You see it every year on television and in your local grocery store – carts piled high with bottles of water and empty shelves. Avoid the rush and stock up on water before the hurricane season begins. You can simply add any leftover or unused bottles to your pantry when the season comes to an end.

Stock Up on Lights and Batteries

Even a tropical storm or Category 1 hurricane can cause your home and neighborhood to lose power. Having a backup source of light will help you in a variety of ways, from finding and starting the generator to entertaining the kids. High-powered light sticks will last for more than one season and provide plenty of light for 12 hours each, while flashlights and LED lanterns are handy for room and reading lights. Double-check the batteries you keep in your emergency supplies and swap out any that are expired or near expiration for new ones at the start of each hurricane season.

7 Hurricane Preparedness Tips for your FamilyStore Food and Cooking Items

You don’t have to become a survivalist or expert in hurricane preparedness, but we recommend purchasing a variety of non-perishable and easy-to-prepare food items as a key component of your emergency supplies. Storing a few days’ worth of food and snacks that the family likes will help you be ready and all times and keep you from the last minute grocery store rush if a storm does head your way. A can opener and pans that will work on the grill are must-haves for your food stash as well.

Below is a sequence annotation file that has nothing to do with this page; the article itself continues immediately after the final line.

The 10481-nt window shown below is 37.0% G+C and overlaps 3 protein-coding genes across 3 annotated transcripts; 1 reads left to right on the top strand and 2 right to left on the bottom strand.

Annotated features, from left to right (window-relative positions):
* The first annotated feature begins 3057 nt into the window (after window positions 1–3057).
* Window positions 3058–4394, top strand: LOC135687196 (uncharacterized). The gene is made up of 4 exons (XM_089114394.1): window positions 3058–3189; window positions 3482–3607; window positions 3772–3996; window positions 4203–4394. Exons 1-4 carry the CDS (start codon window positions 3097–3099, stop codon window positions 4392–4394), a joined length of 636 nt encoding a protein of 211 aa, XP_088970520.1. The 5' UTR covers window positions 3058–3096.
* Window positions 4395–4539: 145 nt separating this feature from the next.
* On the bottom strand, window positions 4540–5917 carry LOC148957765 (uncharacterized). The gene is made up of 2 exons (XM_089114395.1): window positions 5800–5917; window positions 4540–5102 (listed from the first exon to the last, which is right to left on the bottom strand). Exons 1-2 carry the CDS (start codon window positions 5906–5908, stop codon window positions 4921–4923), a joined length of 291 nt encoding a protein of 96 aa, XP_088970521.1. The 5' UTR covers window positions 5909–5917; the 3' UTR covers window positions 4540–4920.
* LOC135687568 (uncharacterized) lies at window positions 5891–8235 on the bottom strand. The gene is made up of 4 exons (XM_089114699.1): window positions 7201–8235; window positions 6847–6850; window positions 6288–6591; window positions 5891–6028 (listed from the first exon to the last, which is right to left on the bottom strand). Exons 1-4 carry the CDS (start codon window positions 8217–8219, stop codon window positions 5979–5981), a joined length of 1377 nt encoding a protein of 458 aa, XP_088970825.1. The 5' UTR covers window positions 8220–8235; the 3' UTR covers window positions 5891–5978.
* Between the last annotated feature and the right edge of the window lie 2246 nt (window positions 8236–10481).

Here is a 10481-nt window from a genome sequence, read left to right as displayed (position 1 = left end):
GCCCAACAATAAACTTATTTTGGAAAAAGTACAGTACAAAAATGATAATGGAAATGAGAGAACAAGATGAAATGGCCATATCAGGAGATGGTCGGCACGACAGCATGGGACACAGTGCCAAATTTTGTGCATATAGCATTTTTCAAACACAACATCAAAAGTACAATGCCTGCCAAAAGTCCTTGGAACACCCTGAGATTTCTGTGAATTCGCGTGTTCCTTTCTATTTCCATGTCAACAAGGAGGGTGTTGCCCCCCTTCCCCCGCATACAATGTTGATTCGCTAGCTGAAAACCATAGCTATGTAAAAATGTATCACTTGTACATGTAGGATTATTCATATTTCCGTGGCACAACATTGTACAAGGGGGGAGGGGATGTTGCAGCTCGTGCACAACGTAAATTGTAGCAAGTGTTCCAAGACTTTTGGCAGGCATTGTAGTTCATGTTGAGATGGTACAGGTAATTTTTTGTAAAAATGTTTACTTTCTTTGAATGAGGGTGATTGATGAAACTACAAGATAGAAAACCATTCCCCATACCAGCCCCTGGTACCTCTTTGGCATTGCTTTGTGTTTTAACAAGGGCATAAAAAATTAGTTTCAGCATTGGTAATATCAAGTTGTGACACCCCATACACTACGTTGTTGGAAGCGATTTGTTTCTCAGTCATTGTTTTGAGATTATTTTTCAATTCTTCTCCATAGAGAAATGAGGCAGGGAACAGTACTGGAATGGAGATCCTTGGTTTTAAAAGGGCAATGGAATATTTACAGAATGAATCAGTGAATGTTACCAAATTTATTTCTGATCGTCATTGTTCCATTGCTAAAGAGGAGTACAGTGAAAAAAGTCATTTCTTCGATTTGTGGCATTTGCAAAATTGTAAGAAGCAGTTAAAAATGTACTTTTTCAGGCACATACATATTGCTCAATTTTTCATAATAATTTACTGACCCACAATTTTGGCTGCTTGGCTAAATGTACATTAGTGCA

Organize Your Paperwork

Make sure you have the most recent copy of your insurance policy and copies of any important documents you need. Store a copy of each with your hurricane supplies for quick retrieval. Include copies of your car or boat insurance and even your pet’s immunization records. You may need to evacuate your home, and having this documentation as part of your emergency supplies makes it easier to bring your pet along for the ride.

Use the Cloud

Cloud computing isn’t just for businesses – you can back up your personal photos, documents, and videos into the Cloud and retrieve them from wherever you are headed. While having a backup is always a good idea, it is essential to backup important items at the start of hurricane season. When a storm is forecast for your area, you’ll already have everything you need stored and ready for access, whether you evacuate or ride out the storm at home.

Hopefully, you won’t receive any unwanted storms this hurricane season, but it never hurts to get your family ready in advance by following these helpful hurricane preparedness tips.

Empty Water Shelves image courtesy of squirrel83.

Canned Goods image courtesy of USDAgov.

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Born and raised in Southeast Texas, Adam P. Newton never acquired the charming accent that most life-long Texans possess in spades, but he’s OK with that. Adam currently creates and curates online content for Direct Energy. Before his career in content marketing, Adam spent several years toiling as a music journalist.